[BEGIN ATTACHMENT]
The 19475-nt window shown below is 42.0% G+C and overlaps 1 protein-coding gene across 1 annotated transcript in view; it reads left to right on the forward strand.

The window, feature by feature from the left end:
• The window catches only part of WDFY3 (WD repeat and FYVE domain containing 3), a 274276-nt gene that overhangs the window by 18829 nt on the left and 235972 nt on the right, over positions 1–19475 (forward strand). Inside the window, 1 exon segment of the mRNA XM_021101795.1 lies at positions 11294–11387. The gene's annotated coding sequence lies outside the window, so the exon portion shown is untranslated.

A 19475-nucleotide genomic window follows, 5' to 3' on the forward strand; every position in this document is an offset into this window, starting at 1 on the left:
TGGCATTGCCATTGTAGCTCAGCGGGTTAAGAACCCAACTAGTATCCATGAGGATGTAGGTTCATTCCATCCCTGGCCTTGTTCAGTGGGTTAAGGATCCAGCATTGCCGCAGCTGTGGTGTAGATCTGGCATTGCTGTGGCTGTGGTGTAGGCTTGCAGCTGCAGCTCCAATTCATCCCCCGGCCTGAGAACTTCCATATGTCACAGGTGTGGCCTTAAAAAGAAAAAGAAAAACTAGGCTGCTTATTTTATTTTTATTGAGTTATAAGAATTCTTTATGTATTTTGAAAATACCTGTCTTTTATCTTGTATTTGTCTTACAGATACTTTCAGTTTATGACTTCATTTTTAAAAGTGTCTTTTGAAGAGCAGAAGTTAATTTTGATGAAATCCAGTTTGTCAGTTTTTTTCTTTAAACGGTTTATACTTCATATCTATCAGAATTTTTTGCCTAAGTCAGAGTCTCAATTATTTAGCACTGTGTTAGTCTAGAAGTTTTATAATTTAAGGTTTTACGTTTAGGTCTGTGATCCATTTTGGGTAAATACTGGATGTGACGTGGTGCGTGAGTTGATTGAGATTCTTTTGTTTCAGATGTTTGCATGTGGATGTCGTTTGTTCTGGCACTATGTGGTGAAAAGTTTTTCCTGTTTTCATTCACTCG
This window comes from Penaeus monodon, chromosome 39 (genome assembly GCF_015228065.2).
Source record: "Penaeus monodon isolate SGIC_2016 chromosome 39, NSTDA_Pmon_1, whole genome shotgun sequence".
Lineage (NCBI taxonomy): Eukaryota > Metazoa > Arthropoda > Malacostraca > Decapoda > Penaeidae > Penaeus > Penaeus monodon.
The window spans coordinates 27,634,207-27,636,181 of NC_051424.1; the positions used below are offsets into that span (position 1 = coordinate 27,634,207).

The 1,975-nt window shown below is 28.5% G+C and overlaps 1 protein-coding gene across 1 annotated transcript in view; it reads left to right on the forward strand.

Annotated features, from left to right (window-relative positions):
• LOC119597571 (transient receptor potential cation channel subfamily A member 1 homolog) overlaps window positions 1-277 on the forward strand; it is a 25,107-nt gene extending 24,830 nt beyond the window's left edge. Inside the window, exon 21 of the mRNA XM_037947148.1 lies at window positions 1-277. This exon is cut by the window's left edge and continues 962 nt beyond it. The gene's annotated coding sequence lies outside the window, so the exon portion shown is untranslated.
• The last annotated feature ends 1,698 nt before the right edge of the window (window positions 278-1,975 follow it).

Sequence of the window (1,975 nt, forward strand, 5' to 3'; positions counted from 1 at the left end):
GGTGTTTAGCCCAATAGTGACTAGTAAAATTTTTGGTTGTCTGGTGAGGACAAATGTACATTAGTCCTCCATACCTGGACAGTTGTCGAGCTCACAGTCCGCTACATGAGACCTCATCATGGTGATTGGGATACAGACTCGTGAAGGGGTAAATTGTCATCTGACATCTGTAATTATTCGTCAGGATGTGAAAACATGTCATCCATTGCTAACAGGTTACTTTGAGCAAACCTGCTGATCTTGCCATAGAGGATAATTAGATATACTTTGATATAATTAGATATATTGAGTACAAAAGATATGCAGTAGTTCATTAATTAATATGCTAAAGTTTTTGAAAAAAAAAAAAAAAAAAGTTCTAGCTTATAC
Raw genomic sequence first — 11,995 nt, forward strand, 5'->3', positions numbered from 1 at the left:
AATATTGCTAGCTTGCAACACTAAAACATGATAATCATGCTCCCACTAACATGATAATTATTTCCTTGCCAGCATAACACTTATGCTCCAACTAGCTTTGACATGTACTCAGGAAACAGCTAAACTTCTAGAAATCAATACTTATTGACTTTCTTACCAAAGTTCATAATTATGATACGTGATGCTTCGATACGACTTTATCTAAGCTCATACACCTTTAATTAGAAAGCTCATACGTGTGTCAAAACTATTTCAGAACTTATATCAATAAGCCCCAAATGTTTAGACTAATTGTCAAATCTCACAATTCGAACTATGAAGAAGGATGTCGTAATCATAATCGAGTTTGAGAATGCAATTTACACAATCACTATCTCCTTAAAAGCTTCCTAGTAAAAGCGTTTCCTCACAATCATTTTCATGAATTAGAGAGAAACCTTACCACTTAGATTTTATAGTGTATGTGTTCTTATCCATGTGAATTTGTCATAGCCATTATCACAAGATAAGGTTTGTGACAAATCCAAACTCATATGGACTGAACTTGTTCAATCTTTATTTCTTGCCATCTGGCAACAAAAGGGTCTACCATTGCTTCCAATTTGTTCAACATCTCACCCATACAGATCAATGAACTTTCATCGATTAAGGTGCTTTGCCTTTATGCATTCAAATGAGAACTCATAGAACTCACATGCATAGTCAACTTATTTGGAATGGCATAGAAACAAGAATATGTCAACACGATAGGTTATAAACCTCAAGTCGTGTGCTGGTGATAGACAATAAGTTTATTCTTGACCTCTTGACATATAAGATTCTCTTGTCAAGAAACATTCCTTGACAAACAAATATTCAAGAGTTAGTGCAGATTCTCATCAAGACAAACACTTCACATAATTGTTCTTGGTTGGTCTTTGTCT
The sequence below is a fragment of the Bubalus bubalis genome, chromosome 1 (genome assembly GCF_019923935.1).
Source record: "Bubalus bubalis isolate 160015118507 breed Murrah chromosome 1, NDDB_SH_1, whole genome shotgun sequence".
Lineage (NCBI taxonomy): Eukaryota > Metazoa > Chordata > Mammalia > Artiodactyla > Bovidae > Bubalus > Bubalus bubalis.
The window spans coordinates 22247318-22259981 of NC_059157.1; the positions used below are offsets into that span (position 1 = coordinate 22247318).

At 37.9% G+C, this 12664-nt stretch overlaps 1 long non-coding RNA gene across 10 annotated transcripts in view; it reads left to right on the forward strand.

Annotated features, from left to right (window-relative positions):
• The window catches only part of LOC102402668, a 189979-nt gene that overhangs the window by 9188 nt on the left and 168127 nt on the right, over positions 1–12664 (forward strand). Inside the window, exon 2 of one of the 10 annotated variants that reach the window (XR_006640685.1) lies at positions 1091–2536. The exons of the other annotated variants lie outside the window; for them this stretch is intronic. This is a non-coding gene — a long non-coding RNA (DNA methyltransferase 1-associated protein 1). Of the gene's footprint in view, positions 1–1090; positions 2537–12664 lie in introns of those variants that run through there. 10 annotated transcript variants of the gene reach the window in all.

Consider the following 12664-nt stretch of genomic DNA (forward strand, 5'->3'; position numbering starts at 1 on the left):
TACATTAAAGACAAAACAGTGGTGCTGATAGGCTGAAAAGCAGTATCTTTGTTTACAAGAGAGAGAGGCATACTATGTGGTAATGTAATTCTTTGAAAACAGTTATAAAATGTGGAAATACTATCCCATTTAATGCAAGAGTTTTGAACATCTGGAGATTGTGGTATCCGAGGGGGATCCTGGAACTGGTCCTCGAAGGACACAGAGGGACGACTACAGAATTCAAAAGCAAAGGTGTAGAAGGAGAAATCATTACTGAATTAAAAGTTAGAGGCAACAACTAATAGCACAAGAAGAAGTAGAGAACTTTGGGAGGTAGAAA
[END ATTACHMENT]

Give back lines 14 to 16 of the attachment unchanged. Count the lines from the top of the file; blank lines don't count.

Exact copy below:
Sequence of the window (1,975 nt, forward strand, 5' to 3'; positions counted from 1 at the left end):
GGTGTTTAGCCCAATAGTGACTAGTAAAATTTTTGGTTGTCTGGTGAGGACAAATGTACATTAGTCCTCCATACCTGGACAGTTGTCGAGCTCACAGTCCGCTACATGAGACCTCATCATGGTGATTGGGATACAGACTCGTGAAGGGGTAAATTGTCATCTGACATCTGTAATTATTCGTCAGGATGTGAAAACATGTCATCCATTGCTAACAGGTTACTTTGAGCAAACCTGCTGATCTTGCCATAGAGGATAATTAGATATACTTTGATATAATTAGATATATTGAGTACAAAAGATATGCAGTAGTTCATTAATTAATATGCTAAAGTTTTTGAAAAAAAAAAAAAAAAAAGTTCTAGCTTATAC
Raw genomic sequence first — 11,995 nt, forward strand, 5'->3', positions numbered from 1 at the left: